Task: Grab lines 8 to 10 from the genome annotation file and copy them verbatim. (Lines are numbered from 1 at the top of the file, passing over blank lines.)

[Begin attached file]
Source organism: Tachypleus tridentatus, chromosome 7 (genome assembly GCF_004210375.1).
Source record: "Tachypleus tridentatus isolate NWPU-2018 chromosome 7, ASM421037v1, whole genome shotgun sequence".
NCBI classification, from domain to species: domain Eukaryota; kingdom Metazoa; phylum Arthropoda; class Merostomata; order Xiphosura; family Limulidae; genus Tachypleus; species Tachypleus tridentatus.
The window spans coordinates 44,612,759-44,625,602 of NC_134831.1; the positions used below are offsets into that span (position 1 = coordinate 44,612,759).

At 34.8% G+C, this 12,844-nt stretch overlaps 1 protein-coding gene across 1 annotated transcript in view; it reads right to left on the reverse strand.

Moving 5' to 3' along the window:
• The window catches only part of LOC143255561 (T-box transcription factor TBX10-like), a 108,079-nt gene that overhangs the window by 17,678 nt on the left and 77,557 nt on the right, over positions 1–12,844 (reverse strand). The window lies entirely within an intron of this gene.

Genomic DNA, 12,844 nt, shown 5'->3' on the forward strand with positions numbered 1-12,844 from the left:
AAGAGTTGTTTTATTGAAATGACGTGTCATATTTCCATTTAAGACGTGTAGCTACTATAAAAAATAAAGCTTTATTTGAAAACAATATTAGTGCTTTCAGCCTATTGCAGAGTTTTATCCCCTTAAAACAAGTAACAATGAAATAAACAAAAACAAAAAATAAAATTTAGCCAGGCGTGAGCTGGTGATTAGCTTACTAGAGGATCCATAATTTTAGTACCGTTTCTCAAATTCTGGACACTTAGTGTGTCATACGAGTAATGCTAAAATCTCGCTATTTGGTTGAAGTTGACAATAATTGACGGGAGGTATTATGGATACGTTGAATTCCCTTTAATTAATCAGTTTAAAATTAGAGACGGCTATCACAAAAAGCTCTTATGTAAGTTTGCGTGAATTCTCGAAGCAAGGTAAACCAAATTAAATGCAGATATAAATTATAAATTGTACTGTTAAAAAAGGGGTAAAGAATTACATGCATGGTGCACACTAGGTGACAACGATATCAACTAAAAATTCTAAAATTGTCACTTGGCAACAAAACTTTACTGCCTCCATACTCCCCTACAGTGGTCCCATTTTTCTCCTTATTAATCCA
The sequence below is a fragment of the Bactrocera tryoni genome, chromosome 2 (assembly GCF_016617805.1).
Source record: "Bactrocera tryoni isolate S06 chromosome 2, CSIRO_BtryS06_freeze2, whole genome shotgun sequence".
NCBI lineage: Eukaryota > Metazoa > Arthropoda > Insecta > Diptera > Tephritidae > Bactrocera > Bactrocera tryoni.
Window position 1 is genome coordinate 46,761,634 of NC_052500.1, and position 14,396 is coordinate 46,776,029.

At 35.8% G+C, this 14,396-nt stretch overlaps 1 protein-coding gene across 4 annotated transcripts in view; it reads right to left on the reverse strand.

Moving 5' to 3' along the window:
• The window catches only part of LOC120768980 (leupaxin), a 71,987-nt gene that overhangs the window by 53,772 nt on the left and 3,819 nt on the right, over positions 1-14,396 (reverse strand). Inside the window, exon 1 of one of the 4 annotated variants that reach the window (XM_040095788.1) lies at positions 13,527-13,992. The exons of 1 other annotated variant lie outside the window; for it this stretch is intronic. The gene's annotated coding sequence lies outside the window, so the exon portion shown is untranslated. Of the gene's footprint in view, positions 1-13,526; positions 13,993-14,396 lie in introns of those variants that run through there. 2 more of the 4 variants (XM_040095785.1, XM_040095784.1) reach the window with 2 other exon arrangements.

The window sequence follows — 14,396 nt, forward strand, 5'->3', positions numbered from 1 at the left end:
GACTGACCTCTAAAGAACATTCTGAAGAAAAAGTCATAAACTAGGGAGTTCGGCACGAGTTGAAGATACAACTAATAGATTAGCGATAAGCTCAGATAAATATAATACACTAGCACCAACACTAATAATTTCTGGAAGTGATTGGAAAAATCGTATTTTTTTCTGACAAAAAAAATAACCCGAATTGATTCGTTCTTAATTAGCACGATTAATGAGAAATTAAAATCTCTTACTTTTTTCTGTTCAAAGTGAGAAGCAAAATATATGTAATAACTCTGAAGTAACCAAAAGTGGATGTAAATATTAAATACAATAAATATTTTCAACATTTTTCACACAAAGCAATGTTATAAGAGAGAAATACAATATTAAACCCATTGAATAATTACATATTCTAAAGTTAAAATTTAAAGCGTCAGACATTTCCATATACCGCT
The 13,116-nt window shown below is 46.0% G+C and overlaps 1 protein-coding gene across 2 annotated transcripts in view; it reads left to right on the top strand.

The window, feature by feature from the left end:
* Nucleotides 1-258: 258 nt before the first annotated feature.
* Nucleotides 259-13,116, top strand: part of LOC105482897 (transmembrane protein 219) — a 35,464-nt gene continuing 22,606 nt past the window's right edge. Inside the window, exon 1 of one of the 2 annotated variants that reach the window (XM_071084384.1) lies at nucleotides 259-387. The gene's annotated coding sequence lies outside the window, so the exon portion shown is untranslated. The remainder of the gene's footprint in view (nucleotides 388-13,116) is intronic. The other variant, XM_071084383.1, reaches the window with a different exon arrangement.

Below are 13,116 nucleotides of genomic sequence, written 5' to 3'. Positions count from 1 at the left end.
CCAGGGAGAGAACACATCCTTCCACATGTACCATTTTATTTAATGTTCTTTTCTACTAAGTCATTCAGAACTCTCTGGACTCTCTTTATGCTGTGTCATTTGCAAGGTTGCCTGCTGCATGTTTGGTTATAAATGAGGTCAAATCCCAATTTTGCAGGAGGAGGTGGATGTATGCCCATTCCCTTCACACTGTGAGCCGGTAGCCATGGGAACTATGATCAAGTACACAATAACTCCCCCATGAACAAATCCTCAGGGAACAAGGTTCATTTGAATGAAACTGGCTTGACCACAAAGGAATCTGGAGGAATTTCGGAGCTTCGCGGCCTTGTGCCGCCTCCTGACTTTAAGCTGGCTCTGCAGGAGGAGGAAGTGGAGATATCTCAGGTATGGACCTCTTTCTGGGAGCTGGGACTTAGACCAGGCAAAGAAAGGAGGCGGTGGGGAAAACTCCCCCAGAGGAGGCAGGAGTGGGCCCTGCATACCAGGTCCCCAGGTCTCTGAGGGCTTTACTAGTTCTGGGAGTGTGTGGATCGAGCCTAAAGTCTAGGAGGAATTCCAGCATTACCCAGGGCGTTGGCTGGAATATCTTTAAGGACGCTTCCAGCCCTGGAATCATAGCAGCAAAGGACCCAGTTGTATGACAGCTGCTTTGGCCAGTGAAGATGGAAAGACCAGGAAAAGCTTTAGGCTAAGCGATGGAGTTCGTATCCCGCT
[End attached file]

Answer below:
Genomic DNA, 12,844 nt, shown 5'->3' on the forward strand with positions numbered 1-12,844 from the left:
AAGAGTTGTTTTATTGAAATGACGTGTCATATTTCCATTTAAGACGTGTAGCTACTATAAAAAATAAAGCTTTATTTGAAAACAATATTAGTGCTTTCAGCCTATTGCAGAGTTTTATCCCCTTAAAACAAGTAACAATGAAATAAACAAAAACAAAAAATAAAATTTAGCCAGGCGTGAGCTGGTGATTAGCTTACTAGAGGATCCATAATTTTAGTACCGTTTCTCAAATTCTGGACACTTAGTGTGTCATACGAGTAATGCTAAAATCTCGCTATTTGGTTGAAGTTGACAATAATTGACGGGAGGTATTATGGATACGTTGAATTCCCTTTAATTAATCAGTTTAAAATTAGAGACGGCTATCACAAAAAGCTCTTATGTAAGTTTGCGTGAATTCTCGAAGCAAGGTAAACCAAATTAAATGCAGATATAAATTATAAATTGTACTGTTAAAAAAGGGGTAAAGAATTACATGCATGGTGCACACTAGGTGACAACGATATCAACTAAAAATTCTAAAATTGTCACTTGGCAACAAAACTTTACTGCCTCCATACTCCCCTACAGTGGTCCCATTTTTCTCCTTATTAATCCA
The sequence below is a fragment of the Bactrocera tryoni genome, chromosome 2 (assembly GCF_016617805.1).